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TRAPID 2.0: a web application for taxonomic and functional analysis of de novo transcriptomes.

Authors
  • Bucchini, François1, 2
  • Del Cortona, Andrea1, 2
  • Kreft, Łukasz3
  • Botzki, Alexander3
  • Van Bel, Michiel1, 2
  • Vandepoele, Klaas1, 2, 4
  • 1 Department of Plant Biotechnology and Bioinformatics, Ghent University, 9052 Ghent, Belgium. , (Belgium)
  • 2 Department of Plant Systems Biology, VIB, 9052 Ghent, Belgium. , (Belgium)
  • 3 VIB Bioinformatics Core, VIB, 9052 Ghent, Belgium. , (Belgium)
  • 4 Bioinformatics Institute Ghent, Ghent University, 9052 Ghent, Belgium. , (Belgium)
Type
Published Article
Journal
Nucleic Acids Research
Publisher
Oxford University Press
Publication Date
Sep 27, 2021
Volume
49
Issue
17
Identifiers
DOI: 10.1093/nar/gkab565
PMID: 34197621
Source
Medline
Language
English
License
Unknown

Abstract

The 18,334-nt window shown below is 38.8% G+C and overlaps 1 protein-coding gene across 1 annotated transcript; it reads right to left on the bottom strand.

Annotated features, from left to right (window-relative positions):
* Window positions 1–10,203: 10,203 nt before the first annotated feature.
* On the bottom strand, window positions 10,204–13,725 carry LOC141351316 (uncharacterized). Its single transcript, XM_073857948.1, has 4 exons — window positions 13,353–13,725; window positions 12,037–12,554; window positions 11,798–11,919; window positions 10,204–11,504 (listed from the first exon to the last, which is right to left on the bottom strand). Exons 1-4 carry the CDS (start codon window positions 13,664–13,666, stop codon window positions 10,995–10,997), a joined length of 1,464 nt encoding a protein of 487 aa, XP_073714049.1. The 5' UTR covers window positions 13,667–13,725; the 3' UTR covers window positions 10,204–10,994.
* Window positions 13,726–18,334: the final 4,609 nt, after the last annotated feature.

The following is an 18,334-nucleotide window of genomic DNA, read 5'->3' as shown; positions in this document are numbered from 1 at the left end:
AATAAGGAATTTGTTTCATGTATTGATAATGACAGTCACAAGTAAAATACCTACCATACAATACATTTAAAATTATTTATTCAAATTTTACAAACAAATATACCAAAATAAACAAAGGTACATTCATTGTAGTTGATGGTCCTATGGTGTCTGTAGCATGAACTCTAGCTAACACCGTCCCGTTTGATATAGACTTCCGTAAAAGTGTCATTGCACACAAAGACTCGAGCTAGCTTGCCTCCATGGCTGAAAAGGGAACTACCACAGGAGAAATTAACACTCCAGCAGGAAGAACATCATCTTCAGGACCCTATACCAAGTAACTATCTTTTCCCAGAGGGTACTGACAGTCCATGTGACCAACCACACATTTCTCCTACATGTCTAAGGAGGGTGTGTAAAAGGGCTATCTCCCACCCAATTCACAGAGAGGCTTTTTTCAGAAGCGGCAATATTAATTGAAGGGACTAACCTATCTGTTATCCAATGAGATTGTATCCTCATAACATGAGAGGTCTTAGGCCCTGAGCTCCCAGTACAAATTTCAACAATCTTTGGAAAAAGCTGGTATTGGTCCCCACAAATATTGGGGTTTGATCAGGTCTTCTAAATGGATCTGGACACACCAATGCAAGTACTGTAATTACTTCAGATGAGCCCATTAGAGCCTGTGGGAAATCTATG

Advances in high-throughput sequencing have resulted in a massive increase of RNA-Seq transcriptome data. However, the promise of rapid gene expression profiling in a specific tissue, condition, unicellular organism or microbial community comes with new computational challenges. Owing to the limited availability of well-resolved reference genomes, de novo assembled (meta)transcriptomes have emerged as popular tools for investigating the gene repertoire of previously uncharacterized organisms. Yet, despite their potential, these datasets often contain fragmented or contaminant sequences, and their analysis remains difficult. To alleviate some of these challenges, we developed TRAPID 2.0, a web application for the fast and efficient processing of assembled transcriptome data. The initial processing phase performs a global characterization of the input data, providing each transcript with several layers of annotation, comprising structural, functional, and taxonomic information. The exploratory phase enables downstream analyses from the web application. Available analyses include the assessment of gene space completeness, the functional analysis and comparison of transcript subsets, and the study of transcripts in an evolutionary context. A comparison with similar tools highlights TRAPID's unique features. Finally, analyses performed within TRAPID 2.0 are complemented by interactive data visualizations, facilitating the extraction of new biological insights, as demonstrated with diatom community metatranscriptomes. © The Author(s) 2021. Published by Oxford University Press on behalf of Nucleic Acids Research.

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